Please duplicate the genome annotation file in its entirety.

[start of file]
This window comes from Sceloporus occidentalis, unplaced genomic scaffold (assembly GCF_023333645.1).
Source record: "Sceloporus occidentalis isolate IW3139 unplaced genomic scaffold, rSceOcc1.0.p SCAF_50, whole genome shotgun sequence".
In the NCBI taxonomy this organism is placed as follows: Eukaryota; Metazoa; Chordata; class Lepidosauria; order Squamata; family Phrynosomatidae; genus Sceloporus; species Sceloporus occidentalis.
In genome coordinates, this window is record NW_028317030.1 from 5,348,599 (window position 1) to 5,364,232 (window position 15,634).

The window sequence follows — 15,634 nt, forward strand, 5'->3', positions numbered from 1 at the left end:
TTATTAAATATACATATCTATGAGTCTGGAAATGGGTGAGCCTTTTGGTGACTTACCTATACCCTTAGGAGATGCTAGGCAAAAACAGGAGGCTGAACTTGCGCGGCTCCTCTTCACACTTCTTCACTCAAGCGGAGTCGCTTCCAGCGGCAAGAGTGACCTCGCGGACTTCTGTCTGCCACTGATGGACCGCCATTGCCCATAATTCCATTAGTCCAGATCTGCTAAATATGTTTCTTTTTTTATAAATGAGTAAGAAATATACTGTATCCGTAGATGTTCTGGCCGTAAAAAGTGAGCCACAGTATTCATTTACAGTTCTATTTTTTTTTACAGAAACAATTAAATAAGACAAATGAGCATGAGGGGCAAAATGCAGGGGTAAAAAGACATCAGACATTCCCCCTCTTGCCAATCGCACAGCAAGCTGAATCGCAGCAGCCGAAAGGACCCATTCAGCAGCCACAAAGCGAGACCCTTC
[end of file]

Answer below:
This window comes from Sceloporus occidentalis, unplaced genomic scaffold (assembly GCF_023333645.1).
Source record: "Sceloporus occidentalis isolate IW3139 unplaced genomic scaffold, rSceOcc1.0.p SCAF_50, whole genome shotgun sequence".
In the NCBI taxonomy this organism is placed as follows: Eukaryota; Metazoa; Chordata; class Lepidosauria; order Squamata; family Phrynosomatidae; genus Sceloporus; species Sceloporus occidentalis.
In genome coordinates, this window is record NW_028317030.1 from 5,348,599 (window position 1) to 5,364,232 (window position 15,634).

The window sequence follows — 15,634 nt, forward strand, 5'->3', positions numbered from 1 at the left end:
TTATTAAATATACATATCTATGAGTCTGGAAATGGGTGAGCCTTTTGGTGACTTACCTATACCCTTAGGAGATGCTAGGCAAAAACAGGAGGCTGAACTTGCGCGGCTCCTCTTCACACTTCTTCACTCAAGCGGAGTCGCTTCCAGCGGCAAGAGTGACCTCGCGGACTTCTGTCTGCCACTGATGGACCGCCATTGCCCATAATTCCATTAGTCCAGATCTGCTAAATATGTTTCTTTTTTTATAAATGAGTAAGAAATATACTGTATCCGTAGATGTTCTGGCCGTAAAAAGTGAGCCACAGTATTCATTTACAGTTCTATTTTTTTTTACAGAAACAATTAAATAAGACAAATGAGCATGAGGGGCAAAATGCAGGGGTAAAAAGACATCAGACATTCCCCCTCTTGCCAATCGCACAGCAAGCTGAATCGCAGCAGCCGAAAGGACCCATTCAGCAGCCACAAAGCGAGACCCTTC